Being or located on or toward the outside; external.
→ out + -er suffix of comparative degree of adjectives.
Fr.: noyau externe
The upper zone of the → Earth's core, just below the → mantle, extending from a depth of about 2900 km to 5100 km. It is presumed to be → liquid because it sharply reduces → compressional wave velocities and does not transmit → shear waves. Its density is from 9 to 11 g/cm3. The → temperature ranges from 4400 °C in the outer areas to 6100 °C near the → inner core. Since shear waves do not propagate through a fluid, the Earth's outer core is considered to be liquid because the shear wave velocity is zero. Convection motion within the outer core, along with the rotation of the Earth creates an effect that maintains the Earth's → magnetic field.
outer Lindblad resonance (OLP)
bâzâvâyi-ye Lindblad-e boruni
Fr.: résonance de Lindblad externe
A → Lindblad resonance expressed by: Ωp = Ω + κ/m.
seyyâre-ye biruni (#)
Fr.: planète extérieure
fazâ, borun-fazâ, fazâ-ye biruni
Fr.: espace, espace extra-atmosphérique
The space beyond the Earth's atmosphere.
Fr.: flot, écoulement
The act of flowing out; a fluid that flows out; any outward movement. Opposite of → inflow.
1) General: The slow release of a gas that was trapped, frozen, absorbed or
adsorbed in some material.
1) Power which is given out by any plant or part of such plant, in the form and for the
From → out + put, from M.E. put(t)en "to push, thrust, put;" O.E. *putian.
Fr.: éducation grand public
The act of extending research activities beyond its current or conventional limits to a wide section of the population for educational purposes.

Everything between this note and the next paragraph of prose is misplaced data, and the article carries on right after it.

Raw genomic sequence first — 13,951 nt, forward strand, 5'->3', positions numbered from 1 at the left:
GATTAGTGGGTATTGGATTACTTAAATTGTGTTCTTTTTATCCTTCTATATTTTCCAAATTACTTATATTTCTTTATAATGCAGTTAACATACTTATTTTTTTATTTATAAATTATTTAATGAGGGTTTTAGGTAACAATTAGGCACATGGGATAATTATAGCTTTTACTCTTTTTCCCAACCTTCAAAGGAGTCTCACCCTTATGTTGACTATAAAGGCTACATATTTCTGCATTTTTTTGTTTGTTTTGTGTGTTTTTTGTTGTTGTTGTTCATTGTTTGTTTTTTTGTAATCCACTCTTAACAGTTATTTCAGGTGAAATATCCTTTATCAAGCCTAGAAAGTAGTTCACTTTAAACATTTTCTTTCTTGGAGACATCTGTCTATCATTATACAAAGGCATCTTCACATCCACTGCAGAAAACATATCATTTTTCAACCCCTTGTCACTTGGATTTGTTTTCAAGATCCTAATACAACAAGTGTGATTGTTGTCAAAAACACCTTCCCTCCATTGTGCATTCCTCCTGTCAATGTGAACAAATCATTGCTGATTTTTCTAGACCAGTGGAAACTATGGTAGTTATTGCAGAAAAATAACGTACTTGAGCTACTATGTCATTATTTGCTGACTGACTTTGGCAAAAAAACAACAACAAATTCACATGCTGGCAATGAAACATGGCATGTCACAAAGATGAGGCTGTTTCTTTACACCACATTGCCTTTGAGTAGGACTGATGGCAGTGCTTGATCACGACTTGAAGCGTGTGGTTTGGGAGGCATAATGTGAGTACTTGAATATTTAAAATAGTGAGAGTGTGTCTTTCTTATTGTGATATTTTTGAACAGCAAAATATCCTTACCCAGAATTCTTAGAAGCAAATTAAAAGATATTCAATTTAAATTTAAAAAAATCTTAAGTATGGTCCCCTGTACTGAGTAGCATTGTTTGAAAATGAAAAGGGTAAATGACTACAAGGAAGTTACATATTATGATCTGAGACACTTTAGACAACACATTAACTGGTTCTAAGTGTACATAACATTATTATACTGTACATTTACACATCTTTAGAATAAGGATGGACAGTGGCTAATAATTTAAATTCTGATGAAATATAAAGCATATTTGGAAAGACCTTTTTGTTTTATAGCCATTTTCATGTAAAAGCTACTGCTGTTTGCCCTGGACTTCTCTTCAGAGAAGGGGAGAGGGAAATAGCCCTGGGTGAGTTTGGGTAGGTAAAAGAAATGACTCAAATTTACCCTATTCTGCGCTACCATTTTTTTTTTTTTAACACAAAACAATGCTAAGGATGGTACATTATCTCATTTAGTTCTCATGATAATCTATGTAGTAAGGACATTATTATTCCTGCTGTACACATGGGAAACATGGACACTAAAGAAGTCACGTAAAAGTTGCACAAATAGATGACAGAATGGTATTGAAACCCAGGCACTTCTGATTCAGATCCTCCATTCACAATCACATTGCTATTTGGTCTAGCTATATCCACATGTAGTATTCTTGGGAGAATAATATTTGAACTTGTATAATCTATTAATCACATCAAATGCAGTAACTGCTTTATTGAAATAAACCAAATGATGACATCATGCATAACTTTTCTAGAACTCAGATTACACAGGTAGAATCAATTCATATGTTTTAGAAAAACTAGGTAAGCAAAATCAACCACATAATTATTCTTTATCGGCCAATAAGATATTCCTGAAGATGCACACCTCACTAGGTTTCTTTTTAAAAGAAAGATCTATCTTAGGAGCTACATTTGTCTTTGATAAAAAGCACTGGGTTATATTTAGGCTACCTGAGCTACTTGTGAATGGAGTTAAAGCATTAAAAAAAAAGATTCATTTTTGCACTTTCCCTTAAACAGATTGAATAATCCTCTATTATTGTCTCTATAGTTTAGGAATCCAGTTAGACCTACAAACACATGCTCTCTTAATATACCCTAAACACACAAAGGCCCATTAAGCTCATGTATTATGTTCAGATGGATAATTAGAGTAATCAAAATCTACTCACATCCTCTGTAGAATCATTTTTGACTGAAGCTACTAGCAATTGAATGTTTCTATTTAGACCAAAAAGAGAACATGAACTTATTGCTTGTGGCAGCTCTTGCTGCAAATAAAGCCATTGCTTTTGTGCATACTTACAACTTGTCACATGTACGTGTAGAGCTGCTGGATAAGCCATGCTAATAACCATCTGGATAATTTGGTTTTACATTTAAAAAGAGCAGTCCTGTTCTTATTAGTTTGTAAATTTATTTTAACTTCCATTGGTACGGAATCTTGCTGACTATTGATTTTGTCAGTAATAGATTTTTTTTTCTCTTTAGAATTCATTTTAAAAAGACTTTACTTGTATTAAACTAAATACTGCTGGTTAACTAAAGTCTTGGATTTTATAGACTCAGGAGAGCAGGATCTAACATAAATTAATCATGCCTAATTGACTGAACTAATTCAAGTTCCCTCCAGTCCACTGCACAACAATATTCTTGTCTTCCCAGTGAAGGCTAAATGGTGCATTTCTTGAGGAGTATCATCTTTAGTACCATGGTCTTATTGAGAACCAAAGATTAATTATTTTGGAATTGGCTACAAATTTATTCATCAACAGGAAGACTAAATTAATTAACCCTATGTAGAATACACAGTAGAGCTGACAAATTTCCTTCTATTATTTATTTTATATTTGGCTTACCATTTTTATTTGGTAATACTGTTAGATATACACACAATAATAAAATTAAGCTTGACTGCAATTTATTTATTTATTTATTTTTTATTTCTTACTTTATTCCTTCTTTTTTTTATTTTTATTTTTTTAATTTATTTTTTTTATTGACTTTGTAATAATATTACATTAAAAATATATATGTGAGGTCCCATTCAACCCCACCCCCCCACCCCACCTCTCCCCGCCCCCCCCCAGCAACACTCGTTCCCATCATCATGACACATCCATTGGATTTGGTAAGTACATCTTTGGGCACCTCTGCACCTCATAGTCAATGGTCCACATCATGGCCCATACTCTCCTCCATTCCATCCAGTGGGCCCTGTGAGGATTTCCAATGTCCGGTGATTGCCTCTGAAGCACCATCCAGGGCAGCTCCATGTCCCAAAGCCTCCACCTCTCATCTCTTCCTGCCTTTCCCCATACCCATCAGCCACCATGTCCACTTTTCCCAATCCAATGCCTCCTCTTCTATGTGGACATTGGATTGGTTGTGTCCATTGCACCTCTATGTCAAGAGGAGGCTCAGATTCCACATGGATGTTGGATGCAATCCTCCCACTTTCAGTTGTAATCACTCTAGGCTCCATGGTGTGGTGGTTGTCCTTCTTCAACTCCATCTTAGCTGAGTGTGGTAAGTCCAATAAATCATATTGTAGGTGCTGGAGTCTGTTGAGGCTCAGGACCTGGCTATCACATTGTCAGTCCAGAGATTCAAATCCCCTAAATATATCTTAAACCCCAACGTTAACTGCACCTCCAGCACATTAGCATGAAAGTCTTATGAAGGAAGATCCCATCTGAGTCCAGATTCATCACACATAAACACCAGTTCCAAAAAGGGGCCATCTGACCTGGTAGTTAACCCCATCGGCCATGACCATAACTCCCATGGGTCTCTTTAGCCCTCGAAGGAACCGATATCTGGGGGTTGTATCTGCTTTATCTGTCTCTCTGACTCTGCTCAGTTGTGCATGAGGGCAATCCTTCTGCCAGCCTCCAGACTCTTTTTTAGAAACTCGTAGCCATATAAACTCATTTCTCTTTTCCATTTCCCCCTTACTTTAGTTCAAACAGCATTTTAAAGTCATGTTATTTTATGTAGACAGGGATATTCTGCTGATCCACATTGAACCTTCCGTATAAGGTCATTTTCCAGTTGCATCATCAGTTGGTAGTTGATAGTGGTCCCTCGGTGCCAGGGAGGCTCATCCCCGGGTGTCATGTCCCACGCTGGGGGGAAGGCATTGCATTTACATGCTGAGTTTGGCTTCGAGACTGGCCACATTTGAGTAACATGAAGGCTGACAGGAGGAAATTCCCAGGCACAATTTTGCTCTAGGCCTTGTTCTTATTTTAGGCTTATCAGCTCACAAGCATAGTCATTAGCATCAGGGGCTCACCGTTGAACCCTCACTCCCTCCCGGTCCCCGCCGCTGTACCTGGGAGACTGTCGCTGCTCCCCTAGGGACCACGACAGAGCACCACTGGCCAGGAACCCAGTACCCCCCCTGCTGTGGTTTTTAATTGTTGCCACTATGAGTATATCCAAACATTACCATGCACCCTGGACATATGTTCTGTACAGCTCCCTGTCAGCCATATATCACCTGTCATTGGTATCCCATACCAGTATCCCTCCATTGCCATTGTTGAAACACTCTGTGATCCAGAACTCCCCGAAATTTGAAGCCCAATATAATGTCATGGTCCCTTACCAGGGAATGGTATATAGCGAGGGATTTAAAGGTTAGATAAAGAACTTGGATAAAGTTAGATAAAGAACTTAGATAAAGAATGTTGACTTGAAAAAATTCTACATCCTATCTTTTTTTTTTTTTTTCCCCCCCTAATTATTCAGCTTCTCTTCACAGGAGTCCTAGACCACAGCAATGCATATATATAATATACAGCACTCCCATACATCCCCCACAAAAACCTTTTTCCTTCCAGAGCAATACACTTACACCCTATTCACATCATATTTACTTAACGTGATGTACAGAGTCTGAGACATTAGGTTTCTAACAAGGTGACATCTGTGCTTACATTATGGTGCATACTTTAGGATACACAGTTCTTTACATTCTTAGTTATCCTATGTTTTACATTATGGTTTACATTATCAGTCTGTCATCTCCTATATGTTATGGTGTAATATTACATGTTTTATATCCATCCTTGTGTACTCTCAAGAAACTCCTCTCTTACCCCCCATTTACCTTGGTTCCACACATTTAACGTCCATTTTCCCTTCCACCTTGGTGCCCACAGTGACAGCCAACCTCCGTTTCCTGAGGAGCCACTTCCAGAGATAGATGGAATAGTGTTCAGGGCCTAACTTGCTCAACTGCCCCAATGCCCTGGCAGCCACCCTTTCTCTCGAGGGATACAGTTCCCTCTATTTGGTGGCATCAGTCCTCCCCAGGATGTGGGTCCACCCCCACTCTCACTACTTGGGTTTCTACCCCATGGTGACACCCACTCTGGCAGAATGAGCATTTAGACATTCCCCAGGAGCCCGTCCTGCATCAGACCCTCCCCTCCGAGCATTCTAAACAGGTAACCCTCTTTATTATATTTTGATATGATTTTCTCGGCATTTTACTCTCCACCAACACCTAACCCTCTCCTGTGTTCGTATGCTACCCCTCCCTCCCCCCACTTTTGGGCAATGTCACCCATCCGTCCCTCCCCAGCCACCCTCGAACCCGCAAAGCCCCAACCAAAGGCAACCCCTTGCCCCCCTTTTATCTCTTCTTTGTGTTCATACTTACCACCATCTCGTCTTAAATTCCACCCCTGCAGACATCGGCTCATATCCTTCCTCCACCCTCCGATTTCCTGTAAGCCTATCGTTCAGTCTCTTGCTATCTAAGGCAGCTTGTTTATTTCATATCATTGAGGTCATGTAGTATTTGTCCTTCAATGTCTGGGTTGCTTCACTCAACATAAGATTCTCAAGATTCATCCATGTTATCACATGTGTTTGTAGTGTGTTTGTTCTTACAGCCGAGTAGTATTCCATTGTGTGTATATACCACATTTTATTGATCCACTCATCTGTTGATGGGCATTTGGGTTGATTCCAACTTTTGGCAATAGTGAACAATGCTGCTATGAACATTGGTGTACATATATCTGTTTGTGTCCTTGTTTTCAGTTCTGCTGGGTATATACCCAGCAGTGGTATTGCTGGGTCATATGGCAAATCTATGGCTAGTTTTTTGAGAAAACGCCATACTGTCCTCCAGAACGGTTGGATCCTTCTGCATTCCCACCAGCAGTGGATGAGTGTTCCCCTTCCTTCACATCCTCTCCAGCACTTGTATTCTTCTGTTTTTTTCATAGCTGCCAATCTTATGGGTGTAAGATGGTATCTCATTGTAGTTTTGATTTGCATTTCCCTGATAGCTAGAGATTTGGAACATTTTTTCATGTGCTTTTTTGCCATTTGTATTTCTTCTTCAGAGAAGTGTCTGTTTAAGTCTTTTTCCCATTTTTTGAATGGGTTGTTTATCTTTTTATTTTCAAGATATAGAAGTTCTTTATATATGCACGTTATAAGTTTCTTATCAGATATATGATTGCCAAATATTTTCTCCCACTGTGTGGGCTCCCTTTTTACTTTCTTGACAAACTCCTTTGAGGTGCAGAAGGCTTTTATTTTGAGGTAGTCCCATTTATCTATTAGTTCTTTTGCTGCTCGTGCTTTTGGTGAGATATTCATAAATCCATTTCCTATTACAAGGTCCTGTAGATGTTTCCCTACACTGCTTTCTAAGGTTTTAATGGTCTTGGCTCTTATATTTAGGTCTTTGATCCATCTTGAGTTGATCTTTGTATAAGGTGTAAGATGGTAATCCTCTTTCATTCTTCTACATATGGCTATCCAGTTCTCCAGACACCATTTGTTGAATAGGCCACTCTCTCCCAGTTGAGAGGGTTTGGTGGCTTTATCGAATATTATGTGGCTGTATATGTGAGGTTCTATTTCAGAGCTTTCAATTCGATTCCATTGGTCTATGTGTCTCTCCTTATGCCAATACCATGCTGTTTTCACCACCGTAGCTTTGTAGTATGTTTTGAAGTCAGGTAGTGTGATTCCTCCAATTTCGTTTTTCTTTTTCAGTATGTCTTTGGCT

Borun-rasâni, from borun, → out, +
rasâni verbal noun of rasândan "to carry, guide, send," transitive
of rasidan "to reach, arrive," → access.
To obtain under contract with an outside supplier.
The transferring of certain business functions from internal staff to outside contractors.
Verbal noun from → outsource.
paradox of youth
Fr.: paradoxe de jeunesse
The observed presence of young stars in the immediate vicinity of the → supermassive black hole (SMBH), → Sgr A*, residing in the center of our Galaxy. The stellar population within 1 pc of the SMBH contains a variety of young and → massive stars orbiting the SMBH. Some of them are only about 20 Myr old and get as close as a few light-days to the SMBH, while from 0.1 to 0.4 pc even younger stars are found with ages of 3-7 Myr. The presence of these stars so near to the SMBH is a paradox. Their → in situ formation should be almost impossible, since the environment is too hostile for these stars to form. Indeed the strong → tidal influence of the SMBH should hamper their formation. On the other hand, the scenario considering their → migration from other places does not seem to be adequate. The time required for the migration from > 1 pc by dynamical friction would exceed their inferred ages unless the migration rate were somehow accelerated. This apparent contradiction was termed "paradox of youth" by Ghez et al. (2003, ApJ 586, L127). See also Genzel et al. (2010, Rev.Mod.Phys. 82, 3121, also at astro-ph/1006.0064).
Fr.: bruit de lecture
The noise added in the process of reading a detector such as a CCD.